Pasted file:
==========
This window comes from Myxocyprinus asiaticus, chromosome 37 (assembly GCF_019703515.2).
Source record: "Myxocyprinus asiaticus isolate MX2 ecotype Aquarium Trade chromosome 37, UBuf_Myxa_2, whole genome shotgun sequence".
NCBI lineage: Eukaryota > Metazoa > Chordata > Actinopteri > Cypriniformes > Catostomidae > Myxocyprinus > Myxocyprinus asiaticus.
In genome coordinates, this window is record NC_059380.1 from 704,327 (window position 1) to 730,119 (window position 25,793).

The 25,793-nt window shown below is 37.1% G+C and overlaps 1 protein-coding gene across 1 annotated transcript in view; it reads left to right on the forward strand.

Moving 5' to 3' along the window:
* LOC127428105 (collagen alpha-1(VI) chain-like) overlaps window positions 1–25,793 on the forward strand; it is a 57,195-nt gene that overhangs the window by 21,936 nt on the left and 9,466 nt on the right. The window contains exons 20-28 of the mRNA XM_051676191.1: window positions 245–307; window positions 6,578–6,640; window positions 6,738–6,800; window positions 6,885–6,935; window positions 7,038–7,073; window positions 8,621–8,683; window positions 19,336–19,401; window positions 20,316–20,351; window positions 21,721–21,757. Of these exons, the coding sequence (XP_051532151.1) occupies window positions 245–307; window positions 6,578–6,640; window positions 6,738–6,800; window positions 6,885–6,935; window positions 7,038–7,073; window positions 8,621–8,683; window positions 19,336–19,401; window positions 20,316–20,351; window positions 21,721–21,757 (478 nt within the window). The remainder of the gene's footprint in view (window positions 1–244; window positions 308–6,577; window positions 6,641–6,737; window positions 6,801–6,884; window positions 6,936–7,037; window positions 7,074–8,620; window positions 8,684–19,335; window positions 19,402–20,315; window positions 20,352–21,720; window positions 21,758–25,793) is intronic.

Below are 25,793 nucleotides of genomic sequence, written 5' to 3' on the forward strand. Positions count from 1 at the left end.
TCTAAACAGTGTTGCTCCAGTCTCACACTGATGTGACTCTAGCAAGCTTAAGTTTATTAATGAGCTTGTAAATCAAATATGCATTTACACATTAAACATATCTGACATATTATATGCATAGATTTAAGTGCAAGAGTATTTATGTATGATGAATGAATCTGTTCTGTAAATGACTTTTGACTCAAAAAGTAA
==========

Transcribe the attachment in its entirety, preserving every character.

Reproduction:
This window comes from Myxocyprinus asiaticus, chromosome 37 (assembly GCF_019703515.2).
Source record: "Myxocyprinus asiaticus isolate MX2 ecotype Aquarium Trade chromosome 37, UBuf_Myxa_2, whole genome shotgun sequence".
NCBI lineage: Eukaryota > Metazoa > Chordata > Actinopteri > Cypriniformes > Catostomidae > Myxocyprinus > Myxocyprinus asiaticus.
In genome coordinates, this window is record NC_059380.1 from 704,327 (window position 1) to 730,119 (window position 25,793).

The 25,793-nt window shown below is 37.1% G+C and overlaps 1 protein-coding gene across 1 annotated transcript in view; it reads left to right on the forward strand.

Moving 5' to 3' along the window:
* LOC127428105 (collagen alpha-1(VI) chain-like) overlaps window positions 1–25,793 on the forward strand; it is a 57,195-nt gene that overhangs the window by 21,936 nt on the left and 9,466 nt on the right. The window contains exons 20-28 of the mRNA XM_051676191.1: window positions 245–307; window positions 6,578–6,640; window positions 6,738–6,800; window positions 6,885–6,935; window positions 7,038–7,073; window positions 8,621–8,683; window positions 19,336–19,401; window positions 20,316–20,351; window positions 21,721–21,757. Of these exons, the coding sequence (XP_051532151.1) occupies window positions 245–307; window positions 6,578–6,640; window positions 6,738–6,800; window positions 6,885–6,935; window positions 7,038–7,073; window positions 8,621–8,683; window positions 19,336–19,401; window positions 20,316–20,351; window positions 21,721–21,757 (478 nt within the window). The remainder of the gene's footprint in view (window positions 1–244; window positions 308–6,577; window positions 6,641–6,737; window positions 6,801–6,884; window positions 6,936–7,037; window positions 7,074–8,620; window positions 8,684–19,335; window positions 19,402–20,315; window positions 20,352–21,720; window positions 21,758–25,793) is intronic.

Below are 25,793 nucleotides of genomic sequence, written 5' to 3' on the forward strand. Positions count from 1 at the left end.
TCTAAACAGTGTTGCTCCAGTCTCACACTGATGTGACTCTAGCAAGCTTAAGTTTATTAATGAGCTTGTAAATCAAATATGCATTTACACATTAAACATATCTGACATATTATATGCATAGATTTAAGTGCAAGAGTATTTATGTATGATGAATGAATCTGTTCTGTAAATGACTTTTGACTCAAAAAGTAA